Devices & Diagnostics Letter
Feb. 7, 2011 | Vol. 38 No. 6 | Full Issue in PDF Format
Safety and industry experts are questioning a study that claims the device regulatory system in Europe is as safe as in the U.S., despite the EU’s reputation for putting devices in the market faster.
Electroconvulsive therapy (ECT) device manufacturers may pull their devices off the U.S. market if the FDA decides to back an advisory panel suggestion to formally classify ECT machines as Class III.
Sen. Scott Brown (R-Mass.) has introduced a bill that would repeal the $20 billion device tax in the healthcare reform bill and differs from other legislative efforts to strike down the tax by offering a funding alternative.
As talks to reauthorize the Medical Device User Fee and Modernization Act (MDUFMA) get underway, the device industry plans to request new metrics to ensure more timely processing of 510(K) and PMA submissions.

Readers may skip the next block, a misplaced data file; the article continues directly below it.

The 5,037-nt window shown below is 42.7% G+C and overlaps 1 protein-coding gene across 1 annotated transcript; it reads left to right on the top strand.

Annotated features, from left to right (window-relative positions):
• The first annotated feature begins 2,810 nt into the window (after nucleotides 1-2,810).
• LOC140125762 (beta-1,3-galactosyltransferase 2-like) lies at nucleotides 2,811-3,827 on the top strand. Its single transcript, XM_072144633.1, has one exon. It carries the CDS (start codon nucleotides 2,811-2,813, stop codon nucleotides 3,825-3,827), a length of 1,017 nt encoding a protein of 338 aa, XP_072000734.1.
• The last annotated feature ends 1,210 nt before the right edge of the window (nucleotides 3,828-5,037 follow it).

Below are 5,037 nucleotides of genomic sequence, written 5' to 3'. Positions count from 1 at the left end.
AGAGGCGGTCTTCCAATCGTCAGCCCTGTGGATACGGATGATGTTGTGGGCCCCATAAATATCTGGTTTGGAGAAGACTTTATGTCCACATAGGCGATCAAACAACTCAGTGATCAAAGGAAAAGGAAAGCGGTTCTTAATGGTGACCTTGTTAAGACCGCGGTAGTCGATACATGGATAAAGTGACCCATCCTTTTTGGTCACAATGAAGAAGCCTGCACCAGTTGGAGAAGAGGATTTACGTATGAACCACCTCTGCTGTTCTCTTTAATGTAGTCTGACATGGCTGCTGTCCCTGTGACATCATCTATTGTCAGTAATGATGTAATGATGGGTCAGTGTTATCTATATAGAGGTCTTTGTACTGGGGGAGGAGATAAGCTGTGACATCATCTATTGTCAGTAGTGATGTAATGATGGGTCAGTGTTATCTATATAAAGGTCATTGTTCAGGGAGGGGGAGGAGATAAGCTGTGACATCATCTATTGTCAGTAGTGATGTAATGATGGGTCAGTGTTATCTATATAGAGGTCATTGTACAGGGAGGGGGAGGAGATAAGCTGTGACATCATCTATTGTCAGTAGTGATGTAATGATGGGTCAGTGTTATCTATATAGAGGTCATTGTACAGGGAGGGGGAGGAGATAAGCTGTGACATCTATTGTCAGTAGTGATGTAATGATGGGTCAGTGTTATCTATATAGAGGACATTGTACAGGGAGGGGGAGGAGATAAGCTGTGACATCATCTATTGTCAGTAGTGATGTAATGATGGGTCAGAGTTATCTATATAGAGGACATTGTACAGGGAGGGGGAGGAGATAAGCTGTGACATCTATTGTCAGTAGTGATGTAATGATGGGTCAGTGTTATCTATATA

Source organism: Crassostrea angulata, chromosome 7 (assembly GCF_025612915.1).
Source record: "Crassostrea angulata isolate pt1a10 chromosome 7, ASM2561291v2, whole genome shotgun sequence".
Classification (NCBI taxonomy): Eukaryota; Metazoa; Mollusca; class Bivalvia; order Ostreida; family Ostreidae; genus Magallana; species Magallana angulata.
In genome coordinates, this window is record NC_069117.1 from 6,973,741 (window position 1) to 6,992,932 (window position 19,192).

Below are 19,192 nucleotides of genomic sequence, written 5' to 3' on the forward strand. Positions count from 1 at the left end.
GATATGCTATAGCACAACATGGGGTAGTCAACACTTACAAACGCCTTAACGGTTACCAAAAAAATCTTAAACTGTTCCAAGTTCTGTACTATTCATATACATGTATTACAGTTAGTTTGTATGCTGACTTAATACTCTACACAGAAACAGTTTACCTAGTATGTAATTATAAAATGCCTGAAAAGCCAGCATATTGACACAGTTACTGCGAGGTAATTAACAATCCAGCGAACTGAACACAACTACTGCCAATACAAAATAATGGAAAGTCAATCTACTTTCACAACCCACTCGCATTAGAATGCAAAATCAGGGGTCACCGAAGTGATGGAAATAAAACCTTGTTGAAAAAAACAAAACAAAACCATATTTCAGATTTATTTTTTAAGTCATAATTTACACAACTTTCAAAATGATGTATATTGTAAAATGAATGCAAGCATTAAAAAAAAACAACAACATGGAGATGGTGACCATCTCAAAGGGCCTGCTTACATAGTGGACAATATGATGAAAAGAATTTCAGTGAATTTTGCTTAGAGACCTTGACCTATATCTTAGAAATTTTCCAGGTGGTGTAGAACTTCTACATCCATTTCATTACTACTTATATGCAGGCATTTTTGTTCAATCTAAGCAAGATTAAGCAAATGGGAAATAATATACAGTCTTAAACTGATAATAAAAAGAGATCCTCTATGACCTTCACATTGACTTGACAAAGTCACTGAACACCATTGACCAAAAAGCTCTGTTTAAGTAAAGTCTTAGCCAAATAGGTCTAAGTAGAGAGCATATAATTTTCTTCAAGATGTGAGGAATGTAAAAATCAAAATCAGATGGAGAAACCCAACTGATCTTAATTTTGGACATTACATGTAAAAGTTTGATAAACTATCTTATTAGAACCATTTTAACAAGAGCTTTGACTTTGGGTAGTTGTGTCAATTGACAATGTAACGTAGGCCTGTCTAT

Constant litigation and regulatory setbacks took their toll on Boston Scientific’s annual and quarterly earnings last year, and 2011 is expected to be a tough year of transition.
Syneron has received an FDA warning letter for good manufacturing practice violations regarding its skin-tightening device, which it sold without clearance or premarket approval.
Volcano Corp. must pay St. Jude subsidiary LightLab $400,000 after it violated competition laws in Massachusetts, a Superior Court ruling says.
Johnson & Johnson (J&J) must pay $482 million to a New Jersey doctor for infringing a patent on devices to prop open heart arteries, a Texas court ruled.
Two institutional review boards (IRBs) have received warning letters for failure to follow written procedures and maintain member quorums during clinical trials for devices.
The FDA has issued a draft guidance on the required content and format of applications for the drugs used in positron emission tomography (PET) diagnostic scans.
Devicemakers nervous about seeing their executives targeted for criminal prosecution under the FDA’s stepped-up enforcement campaign based on the Park doctrine have received some insight into the factors the agency considers when pursuing such cases.
Medical device reports (MDRs) have increased 65 percent last year, and warning letters citing MDR procedures are on the rise as well.
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